Tuesday, December 12

Political Participation

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   The day is November 4th, 2008. The occasion is the 2008 presidential election in the United States of America. Arguably the most controversial election in American history is about to take place due to an African American having a very real chance at becoming the president of the free world. In just a single day, the Australian ballots are compiled and tabulated and the results are in. Surely, in this momentous event in history we shall finally have achieved 100% voter turnout, or at least something close to that, due to some excusable absences. But what’s this? Only somewhere in the neighborhood of 64% showed up at the polls? How can this be? There must be something wrong with the citizens today. There must be an extreme decline in social capital, in the civic responsibilities of the individual! This is a serious problem in America, and we should attack it with full force of our military and make the citizens participate… As you can plainly see that sounds quite ridiculous, and has no basis whatsoever. Not only this solution to political participation is incorrect, but the question itself isn’t even being asked correctly. If this is true, then how can we really say there is a voter turnout problem in America? The short answer is: There isn’t a problem.

   Firstly, taking a look at the problem’s description, one can see a fairly obvious conflict: how we measure our turnout. In many countries, they base their turnouts off of registered voters, not off of the voting age population, and this puts us at a clear numerical disadvantage when comparing turnouts. This is very comparable to saying that we as a nation are only achieving six feet four inches in the high jump, but Europe is getting 45 yards in the shot put; they’re completely different measures and incomparable.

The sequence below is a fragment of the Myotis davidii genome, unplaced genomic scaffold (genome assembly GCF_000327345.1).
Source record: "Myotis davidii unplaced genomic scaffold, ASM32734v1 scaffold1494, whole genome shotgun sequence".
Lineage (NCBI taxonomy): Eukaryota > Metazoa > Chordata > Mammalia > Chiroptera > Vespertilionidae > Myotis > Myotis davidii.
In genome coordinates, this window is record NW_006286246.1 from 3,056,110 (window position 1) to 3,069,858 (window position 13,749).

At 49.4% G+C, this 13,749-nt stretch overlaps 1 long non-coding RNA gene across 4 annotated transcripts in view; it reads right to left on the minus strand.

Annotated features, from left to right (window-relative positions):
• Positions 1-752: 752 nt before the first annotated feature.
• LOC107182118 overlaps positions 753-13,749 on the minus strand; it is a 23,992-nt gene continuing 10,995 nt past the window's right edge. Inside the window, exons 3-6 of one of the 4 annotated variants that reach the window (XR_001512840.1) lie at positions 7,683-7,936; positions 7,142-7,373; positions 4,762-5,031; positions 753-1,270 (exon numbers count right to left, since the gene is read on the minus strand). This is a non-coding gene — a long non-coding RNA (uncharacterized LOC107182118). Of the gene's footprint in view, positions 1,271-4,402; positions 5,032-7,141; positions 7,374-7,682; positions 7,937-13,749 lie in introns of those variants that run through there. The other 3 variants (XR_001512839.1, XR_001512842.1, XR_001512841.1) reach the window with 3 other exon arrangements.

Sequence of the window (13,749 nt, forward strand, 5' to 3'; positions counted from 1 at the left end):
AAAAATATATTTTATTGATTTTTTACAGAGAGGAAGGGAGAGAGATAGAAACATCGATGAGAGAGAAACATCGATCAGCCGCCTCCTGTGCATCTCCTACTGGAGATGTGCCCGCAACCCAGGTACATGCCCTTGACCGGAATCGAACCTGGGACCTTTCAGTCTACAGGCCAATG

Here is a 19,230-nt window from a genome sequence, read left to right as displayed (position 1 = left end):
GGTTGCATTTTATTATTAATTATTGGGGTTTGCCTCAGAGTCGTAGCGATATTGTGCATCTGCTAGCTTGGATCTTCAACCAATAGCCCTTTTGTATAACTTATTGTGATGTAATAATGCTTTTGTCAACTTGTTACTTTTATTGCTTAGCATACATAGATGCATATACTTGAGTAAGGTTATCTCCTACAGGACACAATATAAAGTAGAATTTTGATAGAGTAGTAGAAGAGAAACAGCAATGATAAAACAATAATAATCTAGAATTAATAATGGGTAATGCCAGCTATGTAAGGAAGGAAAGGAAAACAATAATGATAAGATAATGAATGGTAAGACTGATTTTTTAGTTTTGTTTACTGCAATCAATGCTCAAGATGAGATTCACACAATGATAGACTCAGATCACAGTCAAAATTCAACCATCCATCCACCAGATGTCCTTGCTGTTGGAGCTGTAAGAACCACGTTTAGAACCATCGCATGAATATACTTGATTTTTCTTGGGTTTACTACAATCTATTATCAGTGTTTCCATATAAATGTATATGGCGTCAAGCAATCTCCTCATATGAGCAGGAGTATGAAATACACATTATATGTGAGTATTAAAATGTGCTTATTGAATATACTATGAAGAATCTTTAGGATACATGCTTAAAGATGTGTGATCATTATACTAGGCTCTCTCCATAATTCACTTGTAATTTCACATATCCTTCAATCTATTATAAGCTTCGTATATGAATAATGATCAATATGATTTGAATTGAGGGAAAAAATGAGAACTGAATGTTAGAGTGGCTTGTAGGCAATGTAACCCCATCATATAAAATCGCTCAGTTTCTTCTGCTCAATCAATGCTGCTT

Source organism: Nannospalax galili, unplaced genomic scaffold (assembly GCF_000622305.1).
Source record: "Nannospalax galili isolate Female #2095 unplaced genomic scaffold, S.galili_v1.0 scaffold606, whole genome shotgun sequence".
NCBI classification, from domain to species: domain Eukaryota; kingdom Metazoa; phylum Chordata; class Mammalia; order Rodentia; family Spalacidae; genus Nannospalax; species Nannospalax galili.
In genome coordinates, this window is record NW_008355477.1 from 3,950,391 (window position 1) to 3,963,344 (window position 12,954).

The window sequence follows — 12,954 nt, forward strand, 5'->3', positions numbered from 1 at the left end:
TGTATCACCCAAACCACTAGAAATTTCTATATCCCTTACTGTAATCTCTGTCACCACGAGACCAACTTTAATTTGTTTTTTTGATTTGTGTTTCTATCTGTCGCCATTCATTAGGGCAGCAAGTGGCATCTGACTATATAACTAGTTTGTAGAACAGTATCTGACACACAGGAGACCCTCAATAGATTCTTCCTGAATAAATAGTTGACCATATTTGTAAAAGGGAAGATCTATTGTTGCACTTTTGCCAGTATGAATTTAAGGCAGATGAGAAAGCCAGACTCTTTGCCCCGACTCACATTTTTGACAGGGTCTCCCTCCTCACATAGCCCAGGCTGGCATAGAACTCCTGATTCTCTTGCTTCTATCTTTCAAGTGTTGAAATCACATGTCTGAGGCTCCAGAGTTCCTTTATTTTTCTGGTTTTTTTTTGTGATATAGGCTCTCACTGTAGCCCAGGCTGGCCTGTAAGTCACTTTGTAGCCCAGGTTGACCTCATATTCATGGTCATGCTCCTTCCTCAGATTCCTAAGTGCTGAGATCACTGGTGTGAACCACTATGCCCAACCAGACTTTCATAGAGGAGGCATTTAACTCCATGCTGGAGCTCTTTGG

Secondly, if one were to still be upset with voter turnouts based solely off of relativity to our past turnouts, then I would ask one to take a closer look at the data from our past. One would notice a few things, upon closer inspection. One: that there is over 100% voter turnout in some of the presidential races dating back, implying very much that voter fraud is causing these high turnout rates. Two: that we have expanded our voter base by quite a bit since then. With the expansion of suffrage to all people 18 and older of all races and genders, our numbers could and have gone up very much since the time at which one is probably looking, but our percentages have gone down, which is very excusable when considering the hundreds of millions of people allowed to vote later on.

   Thirdly, there are so many more and better ways to be politically active. One can go out and do volunteer work, one could write letters to politicians, participate in sit-ins/protests, and campaign for a candidate among other things, but voting is such a narrow view into the window of political activity. A “decline in civic duty” cannot only be attributed to voter turnout on the decline.

   Fourthly, with the spawn of the 24/7 media flow almost beamed directly into our heads nowadays, and the political scandals being exposed left and right, there is a lot of mistrust in government, and who can blame the cynical? The men and women of today place their faith in their governing officials, and while they are human, they are supposedly a part of a higher class of person who, with the extra granted power, should answer to a higher calling of responsibility. And when these responsibilities are broken, the trust of his/her constituents is broken, and voter apathy, mistrust and ignorance set in, as the people become disenfranchised and disillusioned with not only the persons, but with the political parties with which they are respectively associated. If, after all this, those who have been wronged choose not to vote, then it is entirely their right and choice to do so, and we must respect it.

   Lastly, there is no real solution to the “problem” that people see with American voter turnout. Even if we wanted to, there’s no real method to motivate voters to get out there and cast an intelligent vote. As seen with the motor-voter act, there is little effect even when one makes it easier for the rest to register and vote. It really just comes down to a function of efficacy: if you have it, you’re probably going to vote, and if you don’t you’re not going to. No amount of trying to fix the way the system works will help. You’d have to change the way the people behave, which is quite impossible.

   In conclusion, there are a myriad of good reasons as to why we do not appear to have the same voter turnout as other nations. None of these factors working against the turnout are in any way problematic. When compared in reality, we have a relatively decent turnout as is, and the highest density of political activists of all other nations! How can anyone call this situation anything but positive? The political health of America is in good shape and anyone who cannot see otherwise needs glasses. 

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